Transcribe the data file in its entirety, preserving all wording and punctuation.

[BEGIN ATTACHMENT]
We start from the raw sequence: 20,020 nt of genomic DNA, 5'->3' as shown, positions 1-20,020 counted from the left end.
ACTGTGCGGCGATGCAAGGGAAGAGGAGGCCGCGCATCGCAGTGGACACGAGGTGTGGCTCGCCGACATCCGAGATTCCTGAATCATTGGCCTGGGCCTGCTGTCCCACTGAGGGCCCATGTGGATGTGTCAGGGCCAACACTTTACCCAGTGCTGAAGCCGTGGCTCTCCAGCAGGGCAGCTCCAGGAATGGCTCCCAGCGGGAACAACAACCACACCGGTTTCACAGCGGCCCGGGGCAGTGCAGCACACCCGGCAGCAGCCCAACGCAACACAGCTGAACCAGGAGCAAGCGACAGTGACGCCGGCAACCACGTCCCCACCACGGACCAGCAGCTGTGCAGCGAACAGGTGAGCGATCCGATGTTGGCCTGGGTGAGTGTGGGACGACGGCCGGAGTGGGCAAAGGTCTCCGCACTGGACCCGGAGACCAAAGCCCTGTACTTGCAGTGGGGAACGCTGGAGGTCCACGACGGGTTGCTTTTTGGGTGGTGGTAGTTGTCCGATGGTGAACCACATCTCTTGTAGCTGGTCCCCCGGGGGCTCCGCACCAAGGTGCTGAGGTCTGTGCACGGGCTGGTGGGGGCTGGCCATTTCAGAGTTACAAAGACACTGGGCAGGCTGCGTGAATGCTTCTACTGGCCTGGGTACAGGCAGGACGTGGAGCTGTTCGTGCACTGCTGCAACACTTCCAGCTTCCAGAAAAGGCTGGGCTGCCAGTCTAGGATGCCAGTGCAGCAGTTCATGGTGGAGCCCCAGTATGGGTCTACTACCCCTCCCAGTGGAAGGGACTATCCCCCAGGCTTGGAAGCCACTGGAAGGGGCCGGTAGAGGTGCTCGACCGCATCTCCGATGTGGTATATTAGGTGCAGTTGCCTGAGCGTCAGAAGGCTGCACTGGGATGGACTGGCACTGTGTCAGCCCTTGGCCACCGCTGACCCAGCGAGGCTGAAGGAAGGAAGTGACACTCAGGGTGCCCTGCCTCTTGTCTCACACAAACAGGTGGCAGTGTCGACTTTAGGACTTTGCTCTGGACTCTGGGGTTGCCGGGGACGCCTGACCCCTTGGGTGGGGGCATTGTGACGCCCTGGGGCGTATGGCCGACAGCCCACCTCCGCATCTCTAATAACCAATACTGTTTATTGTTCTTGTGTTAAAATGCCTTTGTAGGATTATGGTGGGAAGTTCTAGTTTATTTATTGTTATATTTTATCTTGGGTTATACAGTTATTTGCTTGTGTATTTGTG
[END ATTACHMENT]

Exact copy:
We start from the raw sequence: 20,020 nt of genomic DNA, 5'->3' as shown, positions 1-20,020 counted from the left end.
ACTGTGCGGCGATGCAAGGGAAGAGGAGGCCGCGCATCGCAGTGGACACGAGGTGTGGCTCGCCGACATCCGAGATTCCTGAATCATTGGCCTGGGCCTGCTGTCCCACTGAGGGCCCATGTGGATGTGTCAGGGCCAACACTTTACCCAGTGCTGAAGCCGTGGCTCTCCAGCAGGGCAGCTCCAGGAATGGCTCCCAGCGGGAACAACAACCACACCGGTTTCACAGCGGCCCGGGGCAGTGCAGCACACCCGGCAGCAGCCCAACGCAACACAGCTGAACCAGGAGCAAGCGACAGTGACGCCGGCAACCACGTCCCCACCACGGACCAGCAGCTGTGCAGCGAACAGGTGAGCGATCCGATGTTGGCCTGGGTGAGTGTGGGACGACGGCCGGAGTGGGCAAAGGTCTCCGCACTGGACCCGGAGACCAAAGCCCTGTACTTGCAGTGGGGAACGCTGGAGGTCCACGACGGGTTGCTTTTTGGGTGGTGGTAGTTGTCCGATGGTGAACCACATCTCTTGTAGCTGGTCCCCCGGGGGCTCCGCACCAAGGTGCTGAGGTCTGTGCACGGGCTGGTGGGGGCTGGCCATTTCAGAGTTACAAAGACACTGGGCAGGCTGCGTGAATGCTTCTACTGGCCTGGGTACAGGCAGGACGTGGAGCTGTTCGTGCACTGCTGCAACACTTCCAGCTTCCAGAAAAGGCTGGGCTGCCAGTCTAGGATGCCAGTGCAGCAGTTCATGGTGGAGCCCCAGTATGGGTCTACTACCCCTCCCAGTGGAAGGGACTATCCCCCAGGCTTGGAAGCCACTGGAAGGGGCCGGTAGAGGTGCTCGACCGCATCTCCGATGTGGTATATTAGGTGCAGTTGCCTGAGCGTCAGAAGGCTGCACTGGGATGGACTGGCACTGTGTCAGCCCTTGGCCACCGCTGACCCAGCGAGGCTGAAGGAAGGAAGTGACACTCAGGGTGCCCTGCCTCTTGTCTCACACAAACAGGTGGCAGTGTCGACTTTAGGACTTTGCTCTGGACTCTGGGGTTGCCGGGGACGCCTGACCCCTTGGGTGGGGGCATTGTGACGCCCTGGGGCGTATGGCCGACAGCCCACCTCCGCATCTCTAATAACCAATACTGTTTATTGTTCTTGTGTTAAAATGCCTTTGTAGGATTATGGTGGGAAGTTCTAGTTTATTTATTGTTATATTTTATCTTGGGTTATACAGTTATTTGCTTGTGTATTTGTG